Ranging from more conservative to more aggressive risk profiles, each strategy has its own merits and considerations.
So what do real estate investors need to know about each strategy? Let’s break it down.
- Core: low risk
- Core plus: low to moderate risk
- Value-add: moderate to high risk
- Opportunistic: high risk
Core and core plus are the bedrock of diversified portfolios and minimize risk.
As the return potential increases, so does your risk. So being able to properly diversify among the strategies (at the right time) is crucial to protecting your portfolio and your capital.
- Historic rates of return: 7 to 11%
- Leverage: around 25%
- Risk: low
Core real estate is the foundation of a diversified portfolio. It represents real estate that’s located in the strong demand urban centers of major metropolitan areas like New York, Los Angeles, and Washington DC.
Core investments are almost as safe as bonds, but with much higher returns.
Unlike the stock market, core investments hold up extremely well in business cycle downturns.
Core investments are the most "all weather" of the strategies, and have the longest window for good timing.
- Historic rates of return: 8 to 12%
- Leverage: 40-50%
- Risk: low to moderate
Core plus real estate is similar to core, but not quite as high quality. The property might be in the suburbs, or a secondary metropolitan area. It may include riskier asset types like self storage, entertainment, medical offices, or student housing.
Core plus investments are low to moderate risk, and can yield returns that are slightly higher than core real estate.
- Historic rates of return: 10 to 15%
- Leverage: 40-70%
- Risk: moderate to high
Typically, with value-add real estate investments, you’re purchasing real estate at a lower price because it is moderately distressed in some way (rundown, poor management, etc.) and selling it for a (hopefully) higher price that covers the cost and makes a profit.
Much of the risk in value-added strategies comes from the fact that they require moderate to high leverage to execute (40 to 70%). Leverage does increase the return, but also increases the risk, and makes the investment more susceptible to loss during a real estate cycle downturn. Value-add strategy assets can be in safer primary locations, or riskier in secondary locations.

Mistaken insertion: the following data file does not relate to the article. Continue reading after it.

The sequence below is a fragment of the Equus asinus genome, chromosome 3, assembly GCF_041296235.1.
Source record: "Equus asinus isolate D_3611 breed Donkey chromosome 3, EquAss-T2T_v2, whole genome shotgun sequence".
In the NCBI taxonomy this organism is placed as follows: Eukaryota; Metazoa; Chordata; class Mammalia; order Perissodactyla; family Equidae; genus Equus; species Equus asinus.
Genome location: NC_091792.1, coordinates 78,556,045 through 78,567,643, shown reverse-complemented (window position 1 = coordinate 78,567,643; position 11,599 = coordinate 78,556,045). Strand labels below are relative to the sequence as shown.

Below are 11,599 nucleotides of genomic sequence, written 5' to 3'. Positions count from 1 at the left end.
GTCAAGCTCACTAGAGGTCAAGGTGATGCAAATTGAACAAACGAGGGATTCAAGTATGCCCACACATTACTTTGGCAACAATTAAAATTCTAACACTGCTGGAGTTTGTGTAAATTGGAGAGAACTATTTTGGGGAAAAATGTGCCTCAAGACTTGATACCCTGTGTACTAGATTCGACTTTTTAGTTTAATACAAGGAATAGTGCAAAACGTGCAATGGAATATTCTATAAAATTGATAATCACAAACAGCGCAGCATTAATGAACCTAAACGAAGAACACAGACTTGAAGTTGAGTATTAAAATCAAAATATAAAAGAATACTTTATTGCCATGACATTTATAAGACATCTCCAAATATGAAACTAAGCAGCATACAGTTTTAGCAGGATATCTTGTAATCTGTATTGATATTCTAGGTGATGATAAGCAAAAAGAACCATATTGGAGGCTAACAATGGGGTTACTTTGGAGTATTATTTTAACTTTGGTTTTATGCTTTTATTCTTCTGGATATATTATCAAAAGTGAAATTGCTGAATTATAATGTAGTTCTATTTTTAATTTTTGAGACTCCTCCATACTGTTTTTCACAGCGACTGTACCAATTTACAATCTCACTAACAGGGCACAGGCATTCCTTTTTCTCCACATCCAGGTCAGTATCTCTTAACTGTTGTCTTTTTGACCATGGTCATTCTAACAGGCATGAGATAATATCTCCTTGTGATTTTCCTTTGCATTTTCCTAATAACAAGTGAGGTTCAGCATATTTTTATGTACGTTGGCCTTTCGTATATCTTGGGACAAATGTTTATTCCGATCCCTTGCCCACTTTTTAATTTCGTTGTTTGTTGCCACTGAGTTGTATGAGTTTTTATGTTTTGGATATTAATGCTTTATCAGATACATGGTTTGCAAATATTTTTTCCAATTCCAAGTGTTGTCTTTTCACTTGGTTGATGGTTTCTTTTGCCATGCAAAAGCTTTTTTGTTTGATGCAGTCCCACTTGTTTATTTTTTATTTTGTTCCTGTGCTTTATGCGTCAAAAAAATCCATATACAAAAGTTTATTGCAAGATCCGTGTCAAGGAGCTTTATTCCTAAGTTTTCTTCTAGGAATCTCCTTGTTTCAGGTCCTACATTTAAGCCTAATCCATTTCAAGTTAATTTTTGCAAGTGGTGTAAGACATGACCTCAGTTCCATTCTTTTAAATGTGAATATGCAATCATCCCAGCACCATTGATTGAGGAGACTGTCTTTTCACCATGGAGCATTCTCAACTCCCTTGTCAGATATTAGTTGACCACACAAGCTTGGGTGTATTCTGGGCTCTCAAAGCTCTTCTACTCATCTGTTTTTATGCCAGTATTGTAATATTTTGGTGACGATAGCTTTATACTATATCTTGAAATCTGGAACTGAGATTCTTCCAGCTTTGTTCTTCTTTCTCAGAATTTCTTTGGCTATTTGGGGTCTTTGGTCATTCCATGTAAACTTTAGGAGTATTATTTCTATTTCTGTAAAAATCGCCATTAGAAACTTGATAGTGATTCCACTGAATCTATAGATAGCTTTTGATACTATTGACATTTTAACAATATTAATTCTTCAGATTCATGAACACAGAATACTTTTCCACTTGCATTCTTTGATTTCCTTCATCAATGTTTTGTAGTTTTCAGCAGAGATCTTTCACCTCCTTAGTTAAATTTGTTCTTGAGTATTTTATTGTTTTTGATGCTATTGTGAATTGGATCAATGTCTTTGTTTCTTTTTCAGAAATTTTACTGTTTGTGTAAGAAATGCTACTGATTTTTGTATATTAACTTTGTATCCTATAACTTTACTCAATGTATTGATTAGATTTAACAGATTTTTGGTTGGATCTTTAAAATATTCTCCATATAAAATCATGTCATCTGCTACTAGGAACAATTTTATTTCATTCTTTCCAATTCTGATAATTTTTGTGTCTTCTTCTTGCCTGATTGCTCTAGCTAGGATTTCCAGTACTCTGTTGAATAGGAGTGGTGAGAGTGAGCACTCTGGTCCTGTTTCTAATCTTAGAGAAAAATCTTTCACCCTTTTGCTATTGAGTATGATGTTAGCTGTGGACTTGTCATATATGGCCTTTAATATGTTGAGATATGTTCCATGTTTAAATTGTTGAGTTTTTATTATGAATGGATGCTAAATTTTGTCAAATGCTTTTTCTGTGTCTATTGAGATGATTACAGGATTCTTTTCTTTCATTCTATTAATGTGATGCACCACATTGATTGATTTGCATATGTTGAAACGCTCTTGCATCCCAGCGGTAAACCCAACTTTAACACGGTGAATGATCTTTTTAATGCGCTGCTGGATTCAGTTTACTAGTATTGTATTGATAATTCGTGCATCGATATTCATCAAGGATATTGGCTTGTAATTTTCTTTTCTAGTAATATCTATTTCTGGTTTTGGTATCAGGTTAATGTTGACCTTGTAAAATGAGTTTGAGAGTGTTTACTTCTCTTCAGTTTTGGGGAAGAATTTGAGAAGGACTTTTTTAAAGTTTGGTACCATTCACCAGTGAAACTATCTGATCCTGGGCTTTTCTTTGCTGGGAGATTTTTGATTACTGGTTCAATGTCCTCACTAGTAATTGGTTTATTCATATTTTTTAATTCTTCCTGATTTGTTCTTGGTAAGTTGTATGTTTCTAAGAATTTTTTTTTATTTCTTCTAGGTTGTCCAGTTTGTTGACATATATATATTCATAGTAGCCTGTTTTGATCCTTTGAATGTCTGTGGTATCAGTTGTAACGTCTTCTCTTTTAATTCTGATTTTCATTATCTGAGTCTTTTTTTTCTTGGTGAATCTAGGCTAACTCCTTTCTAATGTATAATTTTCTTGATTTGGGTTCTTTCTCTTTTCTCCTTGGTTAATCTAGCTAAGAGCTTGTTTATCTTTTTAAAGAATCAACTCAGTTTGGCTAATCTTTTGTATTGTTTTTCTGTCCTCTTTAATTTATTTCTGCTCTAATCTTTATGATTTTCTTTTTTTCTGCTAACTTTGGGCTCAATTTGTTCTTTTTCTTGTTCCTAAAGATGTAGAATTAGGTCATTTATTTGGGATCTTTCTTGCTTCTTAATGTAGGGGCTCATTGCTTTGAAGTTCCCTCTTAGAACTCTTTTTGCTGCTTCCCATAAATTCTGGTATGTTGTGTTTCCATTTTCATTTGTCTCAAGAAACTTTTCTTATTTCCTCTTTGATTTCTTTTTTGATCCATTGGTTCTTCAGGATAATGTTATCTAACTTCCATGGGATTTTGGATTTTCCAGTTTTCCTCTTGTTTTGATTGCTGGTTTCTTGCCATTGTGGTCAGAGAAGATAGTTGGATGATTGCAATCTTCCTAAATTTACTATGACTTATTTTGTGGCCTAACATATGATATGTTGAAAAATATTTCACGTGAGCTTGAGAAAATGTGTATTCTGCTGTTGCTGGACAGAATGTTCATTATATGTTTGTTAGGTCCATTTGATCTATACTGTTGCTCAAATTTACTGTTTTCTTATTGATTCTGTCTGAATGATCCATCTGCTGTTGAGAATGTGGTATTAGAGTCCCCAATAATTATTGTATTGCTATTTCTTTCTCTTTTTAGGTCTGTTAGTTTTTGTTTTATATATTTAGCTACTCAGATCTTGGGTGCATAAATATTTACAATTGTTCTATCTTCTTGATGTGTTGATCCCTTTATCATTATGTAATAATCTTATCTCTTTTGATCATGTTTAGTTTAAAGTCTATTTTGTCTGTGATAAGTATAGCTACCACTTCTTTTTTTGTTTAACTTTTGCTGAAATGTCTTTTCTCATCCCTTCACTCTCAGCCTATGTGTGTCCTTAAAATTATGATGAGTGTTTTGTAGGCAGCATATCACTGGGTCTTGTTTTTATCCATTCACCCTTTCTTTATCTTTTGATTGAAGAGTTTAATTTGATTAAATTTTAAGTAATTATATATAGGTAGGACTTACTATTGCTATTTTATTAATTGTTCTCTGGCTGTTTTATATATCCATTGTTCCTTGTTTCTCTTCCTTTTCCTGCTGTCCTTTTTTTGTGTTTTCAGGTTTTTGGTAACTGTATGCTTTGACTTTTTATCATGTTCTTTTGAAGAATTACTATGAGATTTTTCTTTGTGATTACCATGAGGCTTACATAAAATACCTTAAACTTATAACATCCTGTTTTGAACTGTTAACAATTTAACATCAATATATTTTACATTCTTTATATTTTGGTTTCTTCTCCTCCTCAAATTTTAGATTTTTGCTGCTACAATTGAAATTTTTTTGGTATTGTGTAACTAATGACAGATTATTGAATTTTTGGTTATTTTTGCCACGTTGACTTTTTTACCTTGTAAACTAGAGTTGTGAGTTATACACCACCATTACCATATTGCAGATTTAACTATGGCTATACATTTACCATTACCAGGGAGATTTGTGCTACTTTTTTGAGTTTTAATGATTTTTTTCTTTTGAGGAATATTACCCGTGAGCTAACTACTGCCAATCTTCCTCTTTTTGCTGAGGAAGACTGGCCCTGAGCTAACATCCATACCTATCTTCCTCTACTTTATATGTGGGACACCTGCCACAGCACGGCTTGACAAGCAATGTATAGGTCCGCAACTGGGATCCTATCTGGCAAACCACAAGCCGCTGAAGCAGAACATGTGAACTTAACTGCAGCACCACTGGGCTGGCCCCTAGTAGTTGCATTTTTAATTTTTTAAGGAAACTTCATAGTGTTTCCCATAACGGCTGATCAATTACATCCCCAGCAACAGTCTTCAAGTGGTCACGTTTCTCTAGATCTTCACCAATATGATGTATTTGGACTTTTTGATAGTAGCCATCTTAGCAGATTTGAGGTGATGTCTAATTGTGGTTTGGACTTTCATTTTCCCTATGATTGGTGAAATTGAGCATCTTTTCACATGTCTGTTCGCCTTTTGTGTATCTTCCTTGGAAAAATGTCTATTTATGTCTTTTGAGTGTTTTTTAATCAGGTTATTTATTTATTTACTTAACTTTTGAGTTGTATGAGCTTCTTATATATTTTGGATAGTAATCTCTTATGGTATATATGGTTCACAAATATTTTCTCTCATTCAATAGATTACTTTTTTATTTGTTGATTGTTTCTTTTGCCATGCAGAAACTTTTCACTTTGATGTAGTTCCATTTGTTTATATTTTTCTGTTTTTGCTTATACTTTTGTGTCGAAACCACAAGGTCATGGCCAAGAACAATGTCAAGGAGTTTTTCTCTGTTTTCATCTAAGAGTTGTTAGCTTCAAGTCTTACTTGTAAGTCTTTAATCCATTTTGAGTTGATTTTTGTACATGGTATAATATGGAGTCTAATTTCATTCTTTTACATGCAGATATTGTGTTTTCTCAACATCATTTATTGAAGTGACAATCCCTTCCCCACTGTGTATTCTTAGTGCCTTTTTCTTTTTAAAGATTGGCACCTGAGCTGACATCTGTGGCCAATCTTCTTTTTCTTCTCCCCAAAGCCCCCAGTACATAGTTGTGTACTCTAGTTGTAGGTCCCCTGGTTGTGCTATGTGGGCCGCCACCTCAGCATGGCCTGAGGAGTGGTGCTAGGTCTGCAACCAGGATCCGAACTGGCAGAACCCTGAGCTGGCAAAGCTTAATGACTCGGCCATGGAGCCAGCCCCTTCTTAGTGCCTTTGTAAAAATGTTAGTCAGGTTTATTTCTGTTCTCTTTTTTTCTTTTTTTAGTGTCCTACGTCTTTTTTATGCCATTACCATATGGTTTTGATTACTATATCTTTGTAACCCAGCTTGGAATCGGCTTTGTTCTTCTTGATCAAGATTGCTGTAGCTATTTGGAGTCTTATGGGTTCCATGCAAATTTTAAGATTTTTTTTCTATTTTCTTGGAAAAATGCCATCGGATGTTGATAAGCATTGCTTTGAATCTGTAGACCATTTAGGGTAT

- Historic rates of return: 12%+
- Leverage: 50-80%
- Risk: high
Opportunistic real estate strategies target highly distressed properties that require major renovations. They also involve the development of raw land into residential or commercial properties.
This strategy is the riskiest, because it involves the use of high leverage (50 to 80%), and the improvement plan is typically much more complicated than “value-add”, and susceptible to surprises. Additionally, there are usually significant periods of construction when no income can be generated. And often, income can only be slowly built up once that period ends, and may never be built up at all.
That’s why 70%-100% of the return of an opportunistic strategy comes from appreciation of the property, rather than income. Opportunistic strategies can be implemented in primary, secondary or tertiary markets.
In order to properly evaluate real estate investments, it is important for investors to understand the characteristics and risk profiles of each strategy. Each investor has different investment objectives, risk tolerances, and considerations, which is why at Republic Real Estate, we intend to curate a diverse array of vetted property and real estate fund investments. We believe everyone should have the tools, knowledge, and access to construct their own real estate portfolios.
This educational article is provided by Republic to help its users understand this area of the market, it should not be construed as investment advice as it is impersonal, disinterested and was produced by Republic for Republic’s users, without remuneration received or expected.
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